Pete Heley - 10/10/2012
Winchester Bay crabbing continues to be the hottest thing going in our area. Virtually all the boat crabbers that are putting in a reasonable amount of time are getting all the crabs they want. Even the dock crabbers are making good catches, but there have been some two or three hour stretches where female crabs have dominated the catch. The most successful crabbers don’t panic, but just keep crabbing until the male crabs become active again. Decent crab catches have been made all the way up to about a mile upriver from the entrance to Winchester Bay’s East Boat Basin.
It seems that the ocean has warmed slightly and salmon fishing near the Umpqua River Bar has improved slightly. Fishing remains inconsistent, but there appears to be fair numbers of happy salmon anglers each day. Bank anglers continue to catch a surprising number of salmon, but there bite seems to be best at daybreak and also near high tide.
The somewhat smaller rivers in our area seem to be improving and lots of salmon have come from the Siuslaw, Coos and Coquille rivers. Despite everyone’s worries, none of the wild coho quotas on area rivers are close to being met.
Siltcoosl Tahkenitch and Tenmile lakes are now open for salmon fishing. However, don’t count on catching any cohos just yet. Siltcoos, whose small dam is located at the upper end of tidewater will be the first of these lakes to get salmon, but without some major rain, or in the case of the Siltcoos River, some very high tides, the salmon fishing in these lakes is still weeks away.
Some anglers have been taking advantage of the reopening of bottomfishing in waters deeper than 180 feet. Success has been very good for lingcod and bottomfish, but the two best catches were boat limits of lingcod andc bottomfish made by Scott Howard’s Strike Zone Charters who managed to boat multiple lingcod weighing more than 20 pounds. Despite the optimistic weight estimates of many successful lingcod anglers, when one gets the privilege of viewing lingcod that actually weigh a legitimate 20 pounds, they realize what an impressive beast they are.
That unannounced jumbo trout plant at Lake Marie is still producing good trout fishing results, while Siltcoos, Tahkenitch and Tenmile lakes are still producing decent fishing for carryover and searun trout - usually by trolling with spinner and bait. Several trout fishing spots near Medford recently received extra trout that were purchased from a private hatchery and were stocked in Applegate, Hyatt, Howard Prairie and Selmac lakes as well as Expo and Reinhart ponds. The 7,000 trout were a mix of barely legal and one pound rainbow trout and Howard Prairie Lake also is slated to receive 16,000 fingerling rainbows.
Smallmouth bass angling on the Umpqua River remains productive, especially from late afternoon until dusk. Largemouth bass are biting fairly well in most area lakes, although early morning temperatures may slow the early bite. Some fair-sized yellow perch have been caught recently with much of the meager fishing pressure directed at them taking place at Tahkenitch Lake.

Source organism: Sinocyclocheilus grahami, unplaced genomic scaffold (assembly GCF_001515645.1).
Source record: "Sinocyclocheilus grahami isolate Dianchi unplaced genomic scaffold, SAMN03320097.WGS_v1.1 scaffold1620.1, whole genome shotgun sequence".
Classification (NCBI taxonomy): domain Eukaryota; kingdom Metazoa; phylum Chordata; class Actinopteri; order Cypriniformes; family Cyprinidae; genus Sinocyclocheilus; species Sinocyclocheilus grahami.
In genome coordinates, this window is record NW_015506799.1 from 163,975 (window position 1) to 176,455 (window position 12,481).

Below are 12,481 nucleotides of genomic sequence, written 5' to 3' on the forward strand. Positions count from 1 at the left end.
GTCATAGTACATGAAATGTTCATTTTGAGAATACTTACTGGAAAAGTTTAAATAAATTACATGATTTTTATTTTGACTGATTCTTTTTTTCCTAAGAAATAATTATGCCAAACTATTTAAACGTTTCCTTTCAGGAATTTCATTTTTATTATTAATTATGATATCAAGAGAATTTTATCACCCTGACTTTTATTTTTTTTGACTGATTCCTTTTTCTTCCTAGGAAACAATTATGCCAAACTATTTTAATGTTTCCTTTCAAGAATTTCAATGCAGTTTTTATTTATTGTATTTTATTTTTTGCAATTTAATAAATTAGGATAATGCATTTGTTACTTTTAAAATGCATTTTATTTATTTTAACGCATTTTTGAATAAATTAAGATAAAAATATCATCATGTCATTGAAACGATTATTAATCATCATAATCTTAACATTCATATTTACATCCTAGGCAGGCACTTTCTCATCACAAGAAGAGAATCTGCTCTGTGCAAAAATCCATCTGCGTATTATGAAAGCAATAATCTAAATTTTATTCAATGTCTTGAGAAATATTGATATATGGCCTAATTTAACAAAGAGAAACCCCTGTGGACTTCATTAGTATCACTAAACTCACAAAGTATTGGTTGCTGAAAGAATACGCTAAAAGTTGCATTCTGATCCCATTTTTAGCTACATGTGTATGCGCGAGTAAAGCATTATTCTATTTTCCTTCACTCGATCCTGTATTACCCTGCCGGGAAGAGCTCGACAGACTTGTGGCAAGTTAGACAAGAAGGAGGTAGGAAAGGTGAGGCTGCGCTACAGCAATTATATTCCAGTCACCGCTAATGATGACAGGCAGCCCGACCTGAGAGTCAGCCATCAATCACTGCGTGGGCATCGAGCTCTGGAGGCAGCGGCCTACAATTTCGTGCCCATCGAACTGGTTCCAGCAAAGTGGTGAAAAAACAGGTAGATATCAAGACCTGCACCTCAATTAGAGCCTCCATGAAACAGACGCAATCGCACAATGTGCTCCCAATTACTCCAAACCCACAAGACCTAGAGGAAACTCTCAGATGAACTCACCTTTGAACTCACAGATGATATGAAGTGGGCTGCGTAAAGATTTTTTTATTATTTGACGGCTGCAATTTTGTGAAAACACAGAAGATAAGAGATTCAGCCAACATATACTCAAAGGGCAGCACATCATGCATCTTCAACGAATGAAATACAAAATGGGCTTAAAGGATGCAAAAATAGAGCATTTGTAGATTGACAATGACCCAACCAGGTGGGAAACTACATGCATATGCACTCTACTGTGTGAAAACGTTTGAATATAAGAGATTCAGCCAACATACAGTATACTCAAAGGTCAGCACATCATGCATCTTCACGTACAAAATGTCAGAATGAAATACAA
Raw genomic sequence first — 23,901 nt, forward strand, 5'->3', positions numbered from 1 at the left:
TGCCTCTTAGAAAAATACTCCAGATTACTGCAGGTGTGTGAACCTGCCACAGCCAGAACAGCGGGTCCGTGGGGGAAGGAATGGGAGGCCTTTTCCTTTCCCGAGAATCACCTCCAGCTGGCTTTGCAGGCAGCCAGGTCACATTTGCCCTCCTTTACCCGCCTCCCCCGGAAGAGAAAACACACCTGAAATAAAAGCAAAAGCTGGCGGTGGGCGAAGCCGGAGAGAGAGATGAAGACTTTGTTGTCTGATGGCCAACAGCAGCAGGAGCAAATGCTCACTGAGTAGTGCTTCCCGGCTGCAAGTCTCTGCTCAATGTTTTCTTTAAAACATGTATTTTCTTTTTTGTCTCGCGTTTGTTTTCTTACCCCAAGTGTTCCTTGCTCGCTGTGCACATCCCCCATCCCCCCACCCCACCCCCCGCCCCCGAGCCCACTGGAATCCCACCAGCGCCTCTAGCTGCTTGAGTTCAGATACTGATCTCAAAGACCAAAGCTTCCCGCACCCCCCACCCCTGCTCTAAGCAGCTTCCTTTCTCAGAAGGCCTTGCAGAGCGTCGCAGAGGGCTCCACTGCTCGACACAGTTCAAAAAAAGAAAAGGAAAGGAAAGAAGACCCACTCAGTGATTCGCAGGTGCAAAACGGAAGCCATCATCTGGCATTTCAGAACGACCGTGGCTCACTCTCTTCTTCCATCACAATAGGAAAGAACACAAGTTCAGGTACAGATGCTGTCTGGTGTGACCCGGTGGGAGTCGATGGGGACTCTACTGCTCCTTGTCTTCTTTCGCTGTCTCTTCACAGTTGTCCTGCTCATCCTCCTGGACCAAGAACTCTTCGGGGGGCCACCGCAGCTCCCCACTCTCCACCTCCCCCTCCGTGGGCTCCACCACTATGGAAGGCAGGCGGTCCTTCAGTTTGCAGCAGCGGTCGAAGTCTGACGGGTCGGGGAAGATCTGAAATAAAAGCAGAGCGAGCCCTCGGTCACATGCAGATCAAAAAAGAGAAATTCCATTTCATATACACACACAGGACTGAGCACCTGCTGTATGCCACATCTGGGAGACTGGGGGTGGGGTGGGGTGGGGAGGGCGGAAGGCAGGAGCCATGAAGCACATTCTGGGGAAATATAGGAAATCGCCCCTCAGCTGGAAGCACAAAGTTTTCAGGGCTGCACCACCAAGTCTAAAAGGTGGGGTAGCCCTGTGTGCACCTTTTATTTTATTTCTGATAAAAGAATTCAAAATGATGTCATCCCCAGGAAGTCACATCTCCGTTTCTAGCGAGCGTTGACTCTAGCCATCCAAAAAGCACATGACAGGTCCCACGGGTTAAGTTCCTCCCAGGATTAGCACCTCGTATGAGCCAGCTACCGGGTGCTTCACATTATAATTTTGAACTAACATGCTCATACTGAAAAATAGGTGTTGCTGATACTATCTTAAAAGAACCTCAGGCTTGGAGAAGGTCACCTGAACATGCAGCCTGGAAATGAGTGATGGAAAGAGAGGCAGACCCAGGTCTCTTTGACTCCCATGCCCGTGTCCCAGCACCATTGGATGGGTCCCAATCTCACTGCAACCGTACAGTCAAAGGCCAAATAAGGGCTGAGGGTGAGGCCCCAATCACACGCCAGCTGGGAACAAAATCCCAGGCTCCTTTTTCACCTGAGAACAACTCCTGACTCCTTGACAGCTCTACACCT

I think many hunters knew this was coming. The Oregon Legislature adopted a $25 penalty on hunters who fail to turn in their 2012 deer and elk tags by the January 31st, 2013 deadline. In defense of the ODFW, they recommended a $10 penalty, but were overruled by the legislature who felt the higher penalty would spur better compliance. A surprising number of hunters preferred the high fee for the same reason that the Oregon Legislature did. The penalty will be imposed when the hunter purchases his 2014 hunting license. Remember, this penalty only applies if hunters do not do what they are already supposed to do.
It appears that the State of Washington, whose fisheries department has long been the most even-handed when it comes to dealing with their warmwater fishing opportunites has decided to throw their smallmouth bass, walleye and channel catfish fisheries under the bus in the Columbia and Snake rivers. If the “still under consideration” proposal takes effect there will be no limits on the aforementioned fish in the states two largest rivers.
The proposal, if enacted, will almost certainly have a slight negative impact on these fisheries, but any improvement in the salmon and steelhead fisheries will most likely be offset with an increase in the northern pikeminnow populations in the Columbia and Snake rivers. In fact, the Bonneville Power Administration (BPA) may have to start paying out some real money regarding their pikeminnow harvest program. Since most of the bass anglers affected by this legislation routinely release their catch and the walleye and catfish anglers very seldom catch the limits they now have on these fish, this proposal appears to be a nearly meaningless way to make many salmon and steelhead anglers happy.
If the proposal becomes law, one can only guess how the ODFW will respond to it.
Pete Heley lives in Reedsport, Oregon and works at the Stockade Market in Winchester Bay. He is also an outdoor writer and his favorite pasttimes are: fishing, playing pool, doing trivia quizes and crossword puzzles. His three most impressive catches of Oregon fish include a 22 pound coho salmon from Tenmile Lakes, a brown trout of more than 15 pounds from the Crooked River Ranch area of the Deschutes River and a nine and a half pound largemouth bass from Loon Lake.